Now, those 500,000 people will remain where they have been: on the doorstep of the emergency room, where hospitals end up treating them anyway but have no hope of collecting.
So-called “charity care” for the uninsured poor is taking a toll on hospitals, and on other patients indirectly.
“The hardworking North Carolinians who pay their hospital bills then have to pay more,” said Hugh Tilson, executive vice president of the N.C. Hospital Association.
But it’s also not good practice for the uninsured patients, who put off care until it reaches a crisis level. Or, who use the ER like a clinic.
“One reason we support giving patients insurance is so they don’t have to come to the hospital to get their chronic diseases managed,” Tilson said. “For whatever reason, if expanding Medicaid is not what policy makers want to do, then we would like to work with them on another solution.”
The hit to hospitals’ bottom line was particularly acute in rural communities with older populations — like Western North Carolina — where there are fewer patients on private insurance to offset the cost of the charity care.
And then there’s the second conundrum caused by the lack of Medicare expansion. The federal government is notorious for not paying hospitals the true cost of treating Medicare and Medicaid patients.
Patients on Medicare and Medicaid are a losing proposition for hospitals. The federal government doesn’t reimburse hospitals for the full cost of the care they provide.
Hospitals have been clamoring for an increase in Medicare and Medicaid reimbursements, but last year the opposite happened.
Hospital reimbursements were cut even further. The federal government pointed out that the blow would be softened, however, thanks to the Medicaid expansion and the Affordable Care Act, or Obamacare. With more people on Medicaid and more people now insured through Obamacare, hospitals would have fewer charity cases to write off, and that should offset the hit from shrinking federal reimbursements.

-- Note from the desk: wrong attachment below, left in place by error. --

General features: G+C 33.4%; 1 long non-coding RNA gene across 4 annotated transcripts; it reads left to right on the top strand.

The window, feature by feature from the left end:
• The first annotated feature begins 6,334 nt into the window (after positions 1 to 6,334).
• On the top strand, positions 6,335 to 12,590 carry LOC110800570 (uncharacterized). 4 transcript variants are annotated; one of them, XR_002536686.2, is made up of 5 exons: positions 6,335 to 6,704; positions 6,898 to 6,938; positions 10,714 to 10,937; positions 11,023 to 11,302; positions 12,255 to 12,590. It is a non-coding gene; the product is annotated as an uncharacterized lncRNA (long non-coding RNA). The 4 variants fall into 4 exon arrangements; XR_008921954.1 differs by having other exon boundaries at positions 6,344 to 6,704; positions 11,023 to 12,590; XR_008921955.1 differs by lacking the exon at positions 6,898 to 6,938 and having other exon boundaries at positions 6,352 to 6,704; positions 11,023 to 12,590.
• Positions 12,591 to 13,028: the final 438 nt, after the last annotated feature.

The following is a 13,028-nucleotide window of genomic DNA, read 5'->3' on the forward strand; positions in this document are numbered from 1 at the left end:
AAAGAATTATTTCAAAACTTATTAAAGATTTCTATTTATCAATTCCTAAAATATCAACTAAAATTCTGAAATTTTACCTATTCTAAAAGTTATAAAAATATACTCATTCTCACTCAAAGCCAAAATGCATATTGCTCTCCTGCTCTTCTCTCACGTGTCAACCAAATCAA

That didn’t work out so well for hospitals in North Carolina, however. They saw reimbursements shrink due to federal cuts, but didn’t shed charity cases as intended by Medicaid expansion.
Ron Paulus, CEO of Mission Health based in Asheville, said he understands the concerns of some lawmakers over Medicaid expansion. But federal cuts in hospital reimbursements were “predicated specifically on the assumption that Medicaid would be expanded in all states.”
• For Mission, the cuts come to about $300 million annually, without the ability to offset those cuts through Medicaid expansion, Paulus said.
• For WestCare, which operates Harris Regional Hospital in Sylva and Swain Medical Center, failure to expand Medicaid is costing $600,000 annually.
• Haywood Regional Medical Center does not have an estimate on the financial impact due to the lack of Medicaid expansion.
And there’s even more to the picture than that. Hospitals with a disproportionate share of Medicaid patients get a special payment from the federal government, which recognizes the burden faced by fewer privately insured patients coming through the door.
The special payments are based in part on the number of Medicaid patients seen by a hospital.
“As a result, these payments will increasingly be made to hospitals in states that have expanded Medicaid, which will result in an accelerated punishment for North Carolina hospitals,” Paulus said.
The uninsured poor also got a double-whammy when lawmakers turned down Medicaid expansion. Medicaid expansion was supposed to work in tandem with Obamacare. Obamacare was supposed to pick up where Medicaid left off.
Assuming the poorest of the poor would be covered under expanded Medicaid, that income bracket wasn’t addressed by Obamacare.
Subsidies to offset the cost of health insurance only kick in for the moderately poor, but not for the very poor who were presumably going to be covered by a Medicaid expansion, leaving them in a coverage gap.